Because this event was a training effort, not an "A" race, I was a bit lackadaisical in my preparations. I admit having some difficulty figuring out what to wear. I thought about my "girls first" pink shirt. But it doesn't breathe, and today was warm. The heat disqualified another shirt I like. I settled on the red Adidas shirt I wore the last time I ran in Rotterdam, which was for the marathon. I picked through my running socks and found my favorites, selected the shoes and shorts - I have been losing weight and my shorts are now too big. A problem. Then I hemmed and hawed about whether to carry a water belt. I decided instead to recycle an empty disposable Gatorade bottle, which I filled with HEED. I felt smart about that idea.
Races here often start in the afternoon, which suits me. This one started at 13:45. The problem with an afternoon start though is you have to eat all day, which leads to the WC. I made a smoothie with avocado and chia seeds for breakfast, which ensured I got all the WC business done before leaving the house. (I hardly talk about these things except amongst runners and triathletes, because this is the business of sport after all - not stopping after you start).
I took the train to Rotterdam. America, by the way, you're sunk. Railways and metros and trams are essential to civilization. It is so wonderful to be able to walk out of my house, over to the bus/tram stop and get into a clean and quiet mode of public transportation and arrive at my destination (without the need to park a car). Besides, you get to look out the window instead of having to pay attention to the bumper in front of you.
And even better is grabbing a delicious sandwich at the station and enjoying it while looking out the window.
A Starbucks recently opened at the Central Station in The Hague. At first, I enjoyed the novelty but not the price. So I went back to the "bread sack" or whatever it's called. Local and tasty. And they even sliced up an egg for me to put on the smoked salmon.
Rotterdam is busy remodeling its Central Station - I had never ridden the metro. This is a view of the underground. Walking down from daylight into the artificial lighting was a bit surreal. The lighting was intense and quite even and thus felt unnatural. But the design is cool.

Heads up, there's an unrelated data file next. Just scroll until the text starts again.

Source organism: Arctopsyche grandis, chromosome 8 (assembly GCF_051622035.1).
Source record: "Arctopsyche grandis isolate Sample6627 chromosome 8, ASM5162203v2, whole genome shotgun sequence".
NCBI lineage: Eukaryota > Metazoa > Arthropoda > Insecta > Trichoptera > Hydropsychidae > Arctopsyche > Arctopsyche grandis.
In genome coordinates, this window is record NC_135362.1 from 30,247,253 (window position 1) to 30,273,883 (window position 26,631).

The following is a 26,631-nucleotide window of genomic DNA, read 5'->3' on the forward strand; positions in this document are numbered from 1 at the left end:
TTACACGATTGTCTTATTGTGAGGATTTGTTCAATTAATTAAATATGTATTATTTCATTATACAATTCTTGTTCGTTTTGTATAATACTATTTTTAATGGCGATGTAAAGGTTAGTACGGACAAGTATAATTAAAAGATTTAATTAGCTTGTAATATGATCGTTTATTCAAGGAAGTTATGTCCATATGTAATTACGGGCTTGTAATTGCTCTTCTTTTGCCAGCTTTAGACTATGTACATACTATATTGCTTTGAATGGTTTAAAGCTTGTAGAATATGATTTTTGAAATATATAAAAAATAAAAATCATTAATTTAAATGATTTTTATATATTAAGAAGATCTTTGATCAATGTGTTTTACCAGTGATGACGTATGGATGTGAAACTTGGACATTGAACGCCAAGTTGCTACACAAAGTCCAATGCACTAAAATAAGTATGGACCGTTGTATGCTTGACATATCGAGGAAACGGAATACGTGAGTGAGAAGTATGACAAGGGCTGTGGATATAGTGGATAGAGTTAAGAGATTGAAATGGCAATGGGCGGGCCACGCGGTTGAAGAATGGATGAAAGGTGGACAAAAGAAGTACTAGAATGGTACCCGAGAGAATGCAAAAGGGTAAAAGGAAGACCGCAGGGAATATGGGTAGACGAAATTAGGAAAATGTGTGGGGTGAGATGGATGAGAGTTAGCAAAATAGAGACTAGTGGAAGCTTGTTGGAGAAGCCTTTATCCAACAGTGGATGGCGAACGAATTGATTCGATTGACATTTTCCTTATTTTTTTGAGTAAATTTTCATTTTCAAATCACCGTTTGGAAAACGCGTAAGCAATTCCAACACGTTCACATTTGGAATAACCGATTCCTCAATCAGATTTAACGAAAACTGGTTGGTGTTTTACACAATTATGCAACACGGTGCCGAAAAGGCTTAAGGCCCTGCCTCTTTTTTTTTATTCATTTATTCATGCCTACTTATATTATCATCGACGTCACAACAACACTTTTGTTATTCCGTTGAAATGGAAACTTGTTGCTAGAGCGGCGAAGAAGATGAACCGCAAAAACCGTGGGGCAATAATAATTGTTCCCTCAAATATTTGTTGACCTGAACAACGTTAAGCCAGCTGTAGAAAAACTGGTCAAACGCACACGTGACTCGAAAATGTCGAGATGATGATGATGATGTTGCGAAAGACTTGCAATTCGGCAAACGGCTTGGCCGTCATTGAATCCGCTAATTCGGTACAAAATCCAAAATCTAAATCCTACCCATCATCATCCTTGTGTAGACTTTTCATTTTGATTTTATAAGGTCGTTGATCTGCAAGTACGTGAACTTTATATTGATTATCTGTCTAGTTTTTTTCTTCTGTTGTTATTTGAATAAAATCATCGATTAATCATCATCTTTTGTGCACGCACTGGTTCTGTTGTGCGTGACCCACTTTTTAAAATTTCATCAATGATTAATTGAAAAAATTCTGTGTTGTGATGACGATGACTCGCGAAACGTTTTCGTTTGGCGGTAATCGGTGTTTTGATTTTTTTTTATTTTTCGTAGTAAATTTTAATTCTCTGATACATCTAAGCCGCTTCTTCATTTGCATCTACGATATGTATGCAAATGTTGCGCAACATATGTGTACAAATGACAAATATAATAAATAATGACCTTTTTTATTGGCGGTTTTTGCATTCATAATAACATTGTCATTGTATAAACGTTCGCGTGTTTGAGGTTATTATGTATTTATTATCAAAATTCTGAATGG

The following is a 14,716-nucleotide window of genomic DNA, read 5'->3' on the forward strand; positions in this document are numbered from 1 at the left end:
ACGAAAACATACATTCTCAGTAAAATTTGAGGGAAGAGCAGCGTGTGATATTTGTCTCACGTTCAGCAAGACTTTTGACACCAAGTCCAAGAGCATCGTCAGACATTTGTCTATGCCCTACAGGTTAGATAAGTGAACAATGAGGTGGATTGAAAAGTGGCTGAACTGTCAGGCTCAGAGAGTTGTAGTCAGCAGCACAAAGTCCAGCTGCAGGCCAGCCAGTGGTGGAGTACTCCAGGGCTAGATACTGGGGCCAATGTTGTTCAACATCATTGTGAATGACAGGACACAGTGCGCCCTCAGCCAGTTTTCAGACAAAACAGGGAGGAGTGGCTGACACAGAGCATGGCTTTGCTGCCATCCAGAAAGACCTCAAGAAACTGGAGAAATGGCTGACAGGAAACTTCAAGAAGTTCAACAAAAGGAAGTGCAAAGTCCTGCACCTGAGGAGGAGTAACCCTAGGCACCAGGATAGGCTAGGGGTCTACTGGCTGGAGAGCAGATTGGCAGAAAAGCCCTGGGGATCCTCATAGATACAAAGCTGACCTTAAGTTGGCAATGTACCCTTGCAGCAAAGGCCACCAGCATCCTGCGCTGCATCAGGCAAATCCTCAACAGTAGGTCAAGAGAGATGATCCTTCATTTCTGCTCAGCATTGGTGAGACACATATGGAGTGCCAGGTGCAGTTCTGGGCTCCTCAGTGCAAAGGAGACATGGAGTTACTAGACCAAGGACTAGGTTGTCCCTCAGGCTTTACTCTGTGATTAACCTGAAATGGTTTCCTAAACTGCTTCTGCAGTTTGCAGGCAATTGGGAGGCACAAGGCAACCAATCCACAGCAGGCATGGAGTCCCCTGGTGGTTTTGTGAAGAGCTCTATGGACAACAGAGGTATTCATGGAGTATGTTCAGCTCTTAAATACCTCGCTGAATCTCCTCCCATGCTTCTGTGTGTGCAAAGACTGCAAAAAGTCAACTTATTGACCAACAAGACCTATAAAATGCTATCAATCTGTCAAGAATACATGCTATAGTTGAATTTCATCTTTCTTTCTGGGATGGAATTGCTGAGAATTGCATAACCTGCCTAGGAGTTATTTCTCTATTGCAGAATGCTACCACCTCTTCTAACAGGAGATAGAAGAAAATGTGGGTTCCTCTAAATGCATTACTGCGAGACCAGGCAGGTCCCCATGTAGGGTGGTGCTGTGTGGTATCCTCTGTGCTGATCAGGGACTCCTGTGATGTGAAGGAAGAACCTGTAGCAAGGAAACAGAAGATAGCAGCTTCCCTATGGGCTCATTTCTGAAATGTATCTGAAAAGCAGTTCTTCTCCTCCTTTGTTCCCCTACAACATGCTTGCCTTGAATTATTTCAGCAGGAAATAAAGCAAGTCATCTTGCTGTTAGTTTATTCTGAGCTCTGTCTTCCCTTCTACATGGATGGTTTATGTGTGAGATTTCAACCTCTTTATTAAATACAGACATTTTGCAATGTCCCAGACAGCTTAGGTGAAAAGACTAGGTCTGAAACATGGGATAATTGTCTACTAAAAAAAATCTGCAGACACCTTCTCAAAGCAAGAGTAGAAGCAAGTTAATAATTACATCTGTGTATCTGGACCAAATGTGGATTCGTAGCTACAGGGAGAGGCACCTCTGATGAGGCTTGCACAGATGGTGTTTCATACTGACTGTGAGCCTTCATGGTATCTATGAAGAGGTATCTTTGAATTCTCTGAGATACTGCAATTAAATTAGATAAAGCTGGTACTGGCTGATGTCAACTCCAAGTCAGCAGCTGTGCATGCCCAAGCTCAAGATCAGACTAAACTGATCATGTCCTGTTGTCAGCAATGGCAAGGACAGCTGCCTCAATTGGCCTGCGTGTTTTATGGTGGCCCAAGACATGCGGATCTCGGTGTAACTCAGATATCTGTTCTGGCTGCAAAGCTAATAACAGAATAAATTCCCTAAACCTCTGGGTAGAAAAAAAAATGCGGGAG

The other advantage to traveling to a race by train is that you don't really need to know where you're going. At some point the coach fills up with people wearing running shoes (*trainers for my UK readers). You just need to follow them to the start. It's quite exciting to see the athletes gathering.
The first women I saw who were dressed to run were also wearing make up. It is quite often that I feel like I got only half the necessary girl genes. I do not wear make up when I race. I have stopped trying to have nice hair for photos, in favor of pouring cold water on my head to cool down. I dressed in a cool t-shirt discarded by my teenaged son, and warm-ups. And of course, I used my 70.3 backpack. And wrote on my hand with a pen a reminder for when the race got spicy.
1:02:52. Proving when you ask the heavens for something you need to be specific.
My trainer suggested going out fast and banking time against feeling tired at the end. The target pace of 5:33 min/km turned out to be a little too aggressive for me to hold in the heat on a congested course. Turns out this was a cruddy choice for trying to break under an hour. And this leads me to why I don't favor "ladies races."
Well, first what I liked about it. They ran a 5k just before the 10k. And there were lots and lots and lots of very proud women finishers. Crowds of supporters turned out and lined the course - lots of children and parents and partners. I was impressed by the influence of women in the community - demonstrated by the love and cheers offered by the spectators. Many people held bouquets of flowers or banners. I think maybe a "ladies race" attracts more first time racers, women who couldn't envision themselves running even five km. This is good, and I support this.
The race also attracted several runners wearing hijabs styled for running - close-fitting black scarves, long sleeved shirts and long tights. Respect to them. Going outside their social comfort zone no doubt, and withstanding the heat.
Here's the real problem. In contrast to the course I ran last month (also a women's event), this one sucked. There, I said it. It was as if the organisers didn't take us seriously as runners. First, there was no division of starters by projected finish. Arranging people so the faster people start first reduces course congestion and allows [faster] people [like me!!] to find their pace. This was one big group start, and I was stuck in among people running a full minute slower than my target pace. That meant I had to weave and cut and run on the shoulders. And this course was very narrow, with a lot of turns and fences and posts that created pinch points. So when I wanted to pick up the pace, I couldn't. Wahh!
I also thought it was unnecessary (for me anyway) to have drink posts every 1.5 km. Maybe they were farther apart, but in fact, there were two and the course was two rounds. So the course stayed congested as all these gals pulled over to get a cup of sports drink. [No doubt consuming more calories on the course than burnt]. I saw one woman who was ready for a three-day hike, judging from the number of items in her sport belt. She had drink, crackers, gel, etc. I ran like that when I first started. Then I learned I wasn't going to starve to death or perish from thirst on the course. Maybe I just got into better shape.
Okay, whining over. oh, not yet. I forgot about the goody bag. Here it is. What women need:
Marikenloop I did last month. No bling. No swag. All fundraising to educate and care for girls in need. The decor was still pink. But I'm okay with that.